DELPHINE DENISE AND THE MARDI GRAS PRIZE | Kirkus Reviews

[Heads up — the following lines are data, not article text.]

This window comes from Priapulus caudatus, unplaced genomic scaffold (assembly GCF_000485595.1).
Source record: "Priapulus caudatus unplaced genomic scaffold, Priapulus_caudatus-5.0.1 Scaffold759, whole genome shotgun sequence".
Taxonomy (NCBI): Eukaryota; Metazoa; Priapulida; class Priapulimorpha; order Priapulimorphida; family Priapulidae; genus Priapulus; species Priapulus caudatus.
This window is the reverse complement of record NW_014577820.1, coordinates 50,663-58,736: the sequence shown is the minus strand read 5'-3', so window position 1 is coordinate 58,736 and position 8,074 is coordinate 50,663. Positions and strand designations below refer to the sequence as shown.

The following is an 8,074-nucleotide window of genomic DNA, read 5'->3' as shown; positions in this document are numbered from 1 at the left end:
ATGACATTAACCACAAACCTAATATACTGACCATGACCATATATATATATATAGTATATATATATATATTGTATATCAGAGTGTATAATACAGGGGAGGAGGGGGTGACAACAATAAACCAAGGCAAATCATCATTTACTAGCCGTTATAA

Every year Delphine Denise, presenting as Black, and a group of friends (Anna Louise, Xavier, and Theodore) march in the Mardi Gras parade. They decorate their bikes with balloons and purple, gold, and green streamers, and together they bake and enjoy king cake. When they learn that the grand prize for the best Mardi Gras float is a crown, Delphine Denise becomes obsessed with winning. Anna Louise, Xavier, and Theodore are not concerned with victory and merely want to hang out. When the big day arrives, Delphine Denise steers a towering float along the route until it begins to topple. Stuck in the middle of the street with a busted float, Delphine Denise spots Xavier, Anna Louise, and Theodore having fun and brainstorms a way to salvage the day. This book lacks appeal for readers who are not familiar with Mardi Gras. The illustrations do a fine job of incorporating the colors of Mardi Gras, but the scenes of the parade are sparse and uninteresting. The text notes that “crowds on both sides of the street are ready to catch colorful beads and shiny coins,” but the few people in those spreads can hardly be considered a crowd—something child readers will certainly notice.



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